Standing in the crowd at Kadıköy’s Kalamış Park, there was an air of anticipation. People around me unfolded their camping chairs, settled in with a drink and struck up spirited, hopeful conversations. The occasion? The final of the European Volleyball Championship, where Turkey was poised to face off against Serbia in a monumental showdown. A colossal screen had been set up in the park, and in many other public spaces all across the country. This was a national event.
As the match began, tension gripped the audience. Every spike, block and rally set off waves of excitement. It had been nearly two months since the Sultans of the Net had triumphed in the Women’s Nations League in Arlington, Texas – could they secure the European Championship as well? During crucial points, spectators jumped from their seats, erupting in cheers as the Turkish players scored.
In the climactic fifth set, my friend turned and asked, “Is this really going to happen? Are we going to win for real?” And indeed, Turkey emerged victorious against the immensely talented Serbian team. The Serbs were brilliant. Someone said: “If we were to lose to them, I wouldn’t even be sad.” When victory came, the place erupted in a forest of Turkish flags.
Turkey’s women’s volleyball team is not just a group of athletes – they embody so much more. In recent years, they have come to represent the ongoing societal tension within Turkey between secularists and Islamist conservatives, a debate that transcends sport, politics, and culture. On one side stood the national team, representing our nation on the world stage, while on the other, a handful of radical ultraconservative social media users criticised the team for their “revealing” shorts, dyed hair, or sponsorship from a menstrual hygiene products company.
Ebrar Karakurt, with her exceptional talent and unapologetic confidence, has become a focal point of this debate. Two years earlier, she had posted a mirror selfie with her girlfriend on Instagram, sparking controversy and leading to a wave of homophobic abuse on social media. Some regarded her as a symbol of progress, championing LGBT rights and female empowerment. Others saw her sexuality as a challenge to traditional values. An Islamist newspaper even labelled her the “shame of the nation”.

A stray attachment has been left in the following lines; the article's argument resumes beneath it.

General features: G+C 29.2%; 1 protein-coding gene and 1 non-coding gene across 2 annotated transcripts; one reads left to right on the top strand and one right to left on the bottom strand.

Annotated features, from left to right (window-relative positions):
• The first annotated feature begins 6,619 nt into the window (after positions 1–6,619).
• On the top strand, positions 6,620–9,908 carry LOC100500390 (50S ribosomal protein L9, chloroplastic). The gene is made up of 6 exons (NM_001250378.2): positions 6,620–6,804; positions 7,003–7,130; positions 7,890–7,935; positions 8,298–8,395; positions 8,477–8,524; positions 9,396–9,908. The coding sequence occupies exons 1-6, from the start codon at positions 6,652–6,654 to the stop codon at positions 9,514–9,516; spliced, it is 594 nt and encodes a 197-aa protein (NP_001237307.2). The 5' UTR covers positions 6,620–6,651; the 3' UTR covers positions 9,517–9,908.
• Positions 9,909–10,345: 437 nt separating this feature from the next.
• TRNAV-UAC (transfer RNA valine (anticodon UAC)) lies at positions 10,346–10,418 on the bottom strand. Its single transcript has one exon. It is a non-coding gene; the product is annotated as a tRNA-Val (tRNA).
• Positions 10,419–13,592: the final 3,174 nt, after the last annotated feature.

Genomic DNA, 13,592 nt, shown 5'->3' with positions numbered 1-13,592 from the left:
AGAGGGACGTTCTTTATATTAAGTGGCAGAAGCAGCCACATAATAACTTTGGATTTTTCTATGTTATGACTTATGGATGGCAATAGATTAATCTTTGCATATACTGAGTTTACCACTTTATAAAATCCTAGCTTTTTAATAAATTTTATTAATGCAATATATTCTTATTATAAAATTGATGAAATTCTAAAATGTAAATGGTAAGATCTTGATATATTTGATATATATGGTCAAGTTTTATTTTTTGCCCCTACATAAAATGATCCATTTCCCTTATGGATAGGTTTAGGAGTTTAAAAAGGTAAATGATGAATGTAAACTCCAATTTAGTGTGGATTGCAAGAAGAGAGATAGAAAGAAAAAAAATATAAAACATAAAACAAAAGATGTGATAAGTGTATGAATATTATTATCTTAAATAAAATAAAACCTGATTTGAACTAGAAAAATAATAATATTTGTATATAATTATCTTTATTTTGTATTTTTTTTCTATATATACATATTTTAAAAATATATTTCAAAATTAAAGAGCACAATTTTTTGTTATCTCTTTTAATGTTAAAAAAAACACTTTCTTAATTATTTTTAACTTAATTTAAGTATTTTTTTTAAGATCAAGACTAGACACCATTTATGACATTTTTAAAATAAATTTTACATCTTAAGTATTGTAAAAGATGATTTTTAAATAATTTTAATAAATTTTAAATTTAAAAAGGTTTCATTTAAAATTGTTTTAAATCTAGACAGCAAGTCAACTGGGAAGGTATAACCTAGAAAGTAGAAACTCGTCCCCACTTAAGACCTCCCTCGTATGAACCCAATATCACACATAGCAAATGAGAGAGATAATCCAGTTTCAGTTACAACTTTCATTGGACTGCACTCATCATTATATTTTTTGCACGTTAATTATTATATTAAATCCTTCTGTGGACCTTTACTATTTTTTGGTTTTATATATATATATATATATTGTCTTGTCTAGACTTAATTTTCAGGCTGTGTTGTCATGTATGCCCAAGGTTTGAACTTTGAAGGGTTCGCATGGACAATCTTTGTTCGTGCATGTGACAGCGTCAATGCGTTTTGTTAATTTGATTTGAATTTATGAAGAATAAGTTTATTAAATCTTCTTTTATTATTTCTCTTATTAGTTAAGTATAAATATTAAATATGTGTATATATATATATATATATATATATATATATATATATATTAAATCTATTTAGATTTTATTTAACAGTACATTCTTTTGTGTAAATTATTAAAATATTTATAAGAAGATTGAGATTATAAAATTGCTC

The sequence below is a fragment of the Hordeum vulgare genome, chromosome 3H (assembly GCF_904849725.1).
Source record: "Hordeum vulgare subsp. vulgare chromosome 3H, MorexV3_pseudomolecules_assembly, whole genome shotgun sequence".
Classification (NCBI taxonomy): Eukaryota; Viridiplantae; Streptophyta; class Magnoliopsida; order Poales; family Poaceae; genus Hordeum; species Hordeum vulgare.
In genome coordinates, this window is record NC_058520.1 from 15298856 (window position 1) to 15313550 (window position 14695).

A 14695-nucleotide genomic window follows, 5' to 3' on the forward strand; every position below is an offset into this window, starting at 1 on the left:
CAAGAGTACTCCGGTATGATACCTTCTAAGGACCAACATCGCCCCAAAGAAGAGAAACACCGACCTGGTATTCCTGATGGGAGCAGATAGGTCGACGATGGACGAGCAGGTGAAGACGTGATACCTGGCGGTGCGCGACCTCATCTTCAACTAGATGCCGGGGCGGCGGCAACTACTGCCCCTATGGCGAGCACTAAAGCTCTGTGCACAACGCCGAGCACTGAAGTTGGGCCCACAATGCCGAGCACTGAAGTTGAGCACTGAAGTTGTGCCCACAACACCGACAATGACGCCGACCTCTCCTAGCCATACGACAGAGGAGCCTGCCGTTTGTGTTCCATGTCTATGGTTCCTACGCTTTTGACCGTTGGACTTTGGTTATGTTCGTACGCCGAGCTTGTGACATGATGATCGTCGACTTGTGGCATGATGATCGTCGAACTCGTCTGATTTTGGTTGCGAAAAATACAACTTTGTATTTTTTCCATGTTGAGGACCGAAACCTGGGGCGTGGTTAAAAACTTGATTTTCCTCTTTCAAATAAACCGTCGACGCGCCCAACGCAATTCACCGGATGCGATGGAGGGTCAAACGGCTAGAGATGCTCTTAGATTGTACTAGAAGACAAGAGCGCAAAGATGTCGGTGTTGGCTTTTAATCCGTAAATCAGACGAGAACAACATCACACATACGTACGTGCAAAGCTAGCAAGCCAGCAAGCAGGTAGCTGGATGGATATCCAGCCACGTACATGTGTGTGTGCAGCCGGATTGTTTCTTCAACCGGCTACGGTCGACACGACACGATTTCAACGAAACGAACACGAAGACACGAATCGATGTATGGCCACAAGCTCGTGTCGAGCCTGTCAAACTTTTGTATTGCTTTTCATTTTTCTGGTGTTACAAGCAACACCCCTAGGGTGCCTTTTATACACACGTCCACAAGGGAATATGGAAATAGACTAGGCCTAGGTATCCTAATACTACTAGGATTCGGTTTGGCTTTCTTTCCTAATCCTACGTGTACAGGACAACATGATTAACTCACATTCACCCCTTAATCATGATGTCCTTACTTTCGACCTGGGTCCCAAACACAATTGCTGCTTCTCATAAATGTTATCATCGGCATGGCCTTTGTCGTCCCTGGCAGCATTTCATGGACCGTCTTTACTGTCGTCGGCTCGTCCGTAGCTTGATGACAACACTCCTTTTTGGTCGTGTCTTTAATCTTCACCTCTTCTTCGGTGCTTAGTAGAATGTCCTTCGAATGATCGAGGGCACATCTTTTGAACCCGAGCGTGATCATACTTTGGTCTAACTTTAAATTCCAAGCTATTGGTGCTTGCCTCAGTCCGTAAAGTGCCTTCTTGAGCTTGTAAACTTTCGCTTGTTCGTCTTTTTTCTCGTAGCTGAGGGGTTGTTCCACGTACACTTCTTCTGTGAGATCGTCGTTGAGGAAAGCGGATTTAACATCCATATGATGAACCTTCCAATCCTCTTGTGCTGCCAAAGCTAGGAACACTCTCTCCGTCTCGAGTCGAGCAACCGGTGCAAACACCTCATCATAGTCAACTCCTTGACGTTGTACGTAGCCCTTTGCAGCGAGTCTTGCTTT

A few days before the final match, her response to a conservative social media user went viral. A Twitter user named Abdulhamid had told her, “As the Muslim Turkish nation, we continue to put up with you,” to which she retorted, “Cut the crap, Abdulhamid.” I witnessed many of my friends sharing that phrase following the victory. As I watched her unleash her powerful serves and fearless spikes, it was evident that she had gone beyond this societal division. She was simply an athlete, wholeheartedly dedicating herself to her country in the best way she knew how.
Even Recep Tayyip Erdoğan came to Karakurt’s defence. “We see those who attempt to turn areas that should unite us all, such as culture, art, and sports, into tools of disruption,” the president said. “We must respect the right of all individuals to live, express themselves, and make their own choices.”
Kadıköy, the district housing the park, is renowned for its left-leaning demographics and is considered a progressive hub for arts, entertainment and alternative lifestyles. It is also home to the Fenerbahçe sports club, most famous for its football team, but which takes in many other sports including volleyball. When I asked a man sporting a yellow and navy blue Fenerbahçe shirt about the team, he chuckled and expressed being “double proud” that the captain of the Turkish team, Eda Erdem Dündar, and the star player, Melissa Vargas, both played for the Fenerbahçe women’s volleyball club.
Vargas, who won the “most valuable player” award in the tournament, was born in Cuba and earned Turkish citizenship in 2021, when Erdoğan personally presented her with her national ID card. Her incredible leaps earned her the nickname “Vargas Airlines”.
Beyond the internal Turkish political dynamics of this championship, there was also a global dimension. A famous Turkish meme once said: “There are three things that boost our (Turkey’s) international prestige: Tarkan’s music, Istanbul’s famous street cats, and the Turkish women’s national volleyball team.” Considering that the team’s victory made headlines in numerous international publications, perhaps the meme had been on to something.
The team’s captain spoke proudly about winning the tournament on the 100th anniversary of the founding of the Turkish Republic. That remark was significant in itself. The emphasis on the republic once more raises the issue of the power struggle between two major factions in Turkish politics. It is the secularists who value the legacy of the modern republic founded by Mustafa Kemal Atatürk in 1923. Religious conservatives are less keen.